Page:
Let’s start with some numbers. India has jumped 65 spots in World Bank Ease of Doing Business (EoDB) rankings in last four years, among which a 53-rung leap came in the last two. This may qualify as the biggest-ever jump by a large country in such a small time period. This jump was driven by an improvement in 8 out of 10 business indicators measured by the World Bank. In nine parameters, India has moved closer to global best practices. At a granular level, to give just one example, 21 regulatory changes have been brought in for startups in the last two-and-a-half years.
Why is better EoDB ranking — that almost sounds too elite — important for a nation that still has the ‘emerging-economy’ tag and is fighting to put in place the building blocks of human development and pull millions out of poverty?
In the words of Jim Yong Kim, World Bank Group president, “These might seem like mundane, bureaucratic rules, but the reality is that the ease of doing business matters a great deal – for economic growth, future prosperity, and helping people lift themselves out of poverty. We publish the rankings every year to get the attention of heads of state and ministers of finance and make the findings hard to ignore.”
But Modi is evidently not satisfied with India’s current rank of 77 and is resolved to catapult India among the top-50 in EoDB. He also wants to make India a $5 trillion economy in the “shortest possible time”. To achieve these targets and also to deliver on the next stage of reforms, the prime minister on Monday announced the launch of the Ease of Doing Business Grand Challenge.
In a meeting at his Lok Kalyan Marg residence on Monday evening with captains of industry and policymakers, where Firstpost was also invited, Modi sought for innovative ideas based on Artificial Intelligence, Internet of Things, Big Data Analytics, Blockchain and other cutting-edge technology to reform government processes.
Among other aims, the ‘grand challenge’ may serve as the conduit for out-of-the-box thinking and throw up ideas to implement technology-driven governance. The aim, according to the prime minister, is to minimise the human intervention. Startup India portal will be the platform for the initiative.
“Our aim is not only to improve ease of doing business but to also improve the ease of living for every Indian,” said Modi during his speech at the event, casting the rankings as the means to achieve the end Apart from doing away with needless regulatory mechanisms, that also involves working closely with states. Towards that end, the prime minister vowed to strengthen “cooperative, competitive federalism” and claimed that the Centre is coordinating with the states in streamlining regulatory mechanisms and expediting clearances. To initiate reforms at a granular level the focus must be on districts, said the prime minister. He added that consultations with all stakeholders, including states, are on to determine how to implement these at the district level. There might be a ranking of districts, for instance, to foster healthy competition.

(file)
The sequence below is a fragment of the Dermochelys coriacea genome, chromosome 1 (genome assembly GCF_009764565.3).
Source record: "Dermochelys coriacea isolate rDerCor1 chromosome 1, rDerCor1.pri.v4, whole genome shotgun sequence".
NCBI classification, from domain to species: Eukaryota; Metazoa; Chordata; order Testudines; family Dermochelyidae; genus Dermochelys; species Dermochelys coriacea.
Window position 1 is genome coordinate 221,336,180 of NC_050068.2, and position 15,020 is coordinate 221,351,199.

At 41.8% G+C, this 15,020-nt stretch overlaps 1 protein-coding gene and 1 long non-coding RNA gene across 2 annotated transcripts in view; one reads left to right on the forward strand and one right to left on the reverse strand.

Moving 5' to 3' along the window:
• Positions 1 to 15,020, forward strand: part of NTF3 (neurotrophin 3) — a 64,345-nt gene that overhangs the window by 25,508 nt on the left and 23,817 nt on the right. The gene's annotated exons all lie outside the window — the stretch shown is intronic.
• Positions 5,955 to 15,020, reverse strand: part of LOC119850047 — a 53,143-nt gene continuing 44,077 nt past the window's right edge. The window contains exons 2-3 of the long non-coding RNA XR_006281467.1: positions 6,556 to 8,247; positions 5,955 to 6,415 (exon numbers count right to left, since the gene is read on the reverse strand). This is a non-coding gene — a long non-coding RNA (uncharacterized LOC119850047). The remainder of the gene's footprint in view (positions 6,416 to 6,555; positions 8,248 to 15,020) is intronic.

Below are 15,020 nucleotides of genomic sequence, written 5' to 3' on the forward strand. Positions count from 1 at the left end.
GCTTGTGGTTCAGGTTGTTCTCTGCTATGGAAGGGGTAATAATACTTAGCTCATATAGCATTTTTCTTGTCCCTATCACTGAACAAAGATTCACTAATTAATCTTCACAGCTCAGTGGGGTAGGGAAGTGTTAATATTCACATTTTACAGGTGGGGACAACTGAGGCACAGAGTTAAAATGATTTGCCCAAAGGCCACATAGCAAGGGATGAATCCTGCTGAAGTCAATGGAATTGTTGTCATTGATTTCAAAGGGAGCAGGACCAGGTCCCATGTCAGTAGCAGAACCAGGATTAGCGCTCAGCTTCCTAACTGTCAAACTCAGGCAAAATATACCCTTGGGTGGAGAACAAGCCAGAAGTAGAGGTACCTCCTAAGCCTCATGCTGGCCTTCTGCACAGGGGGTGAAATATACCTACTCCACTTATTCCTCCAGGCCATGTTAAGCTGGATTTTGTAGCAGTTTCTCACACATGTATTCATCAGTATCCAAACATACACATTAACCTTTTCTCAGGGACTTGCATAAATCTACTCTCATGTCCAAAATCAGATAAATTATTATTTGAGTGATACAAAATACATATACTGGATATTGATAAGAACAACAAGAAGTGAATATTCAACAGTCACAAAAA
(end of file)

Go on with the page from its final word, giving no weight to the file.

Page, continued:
The meeting, organised by the Department of Industrial Policy and Promotion, was also attended by the prime minister’s cabinet colleagues Arun Jaitley, Suresh Prabhu, Harsh Vardhan and Hardeep Singh Puri, apart from industrialists such as Anand Mahindra, Harsh Neotia, Balkrishan Goenka, Rakesh Mittal, Vijay Shekhar Sharma among others.
The presence of business leaders at the meeting is interesting. It points to Modi’s conviction that industry (udyog) is of seminal importance if India is to achieve growth, create jobs, increase per capita income and break into the top-50. It also indicates that the prime minister is unafraid of being seen with entrepreneurs at a time when the toxic political discourse has painted all big businesses black.
The holding of the meeting at prime minister’s residence was also not without significance. It was aimed at showcasing the level of importance he attaches to the reforms process. Modi’s stress on regulatory reforms such as the Goods and Services Tax or the Insolvency and Bankruptcy Code (IBC) is notable. As the World Bank Group president says, “an entrepreneur can get electricity connection in half the time and through half as many procedures as in 2014, and now it costs less than 30% of per capita income.” It now easier and faster to get a passport or construction permit. His passion for taking India ‘faster and higher’ on the reforms highway by constantly setting newer and tougher targets is praiseworthy. However, these targets must be tested on the altar of realism.
Amid the hype over India’s rise, it must also be noted that India’s ranking has actually slipped two notches in “paying taxes” parameter despite the implementation of the GST and shed five spots “resolving insolvency” despite the IBC.
Modi wants to crack the top-50, but India may find it difficult to do so in light of the World Bank adding a new parameter to assess the ranking from next year. Called “contracting with the government”, this indicator will “assess contracting public procurement system of the governments around the world”. This move is not the only incumbent on close coordination between the Centre and states, it may also put tacit pressure on India to open up its government procurement system to foreign bidders. Here, the Centre is likely to run into a political landmine.
While Modi has pitched India frequently as the prime destination for foreign investors, these political hurdles won’t be easy to cross. Cracking top-50 is tougher than it sounds.
Updated Date: Nov 21, 2018 13:45 PM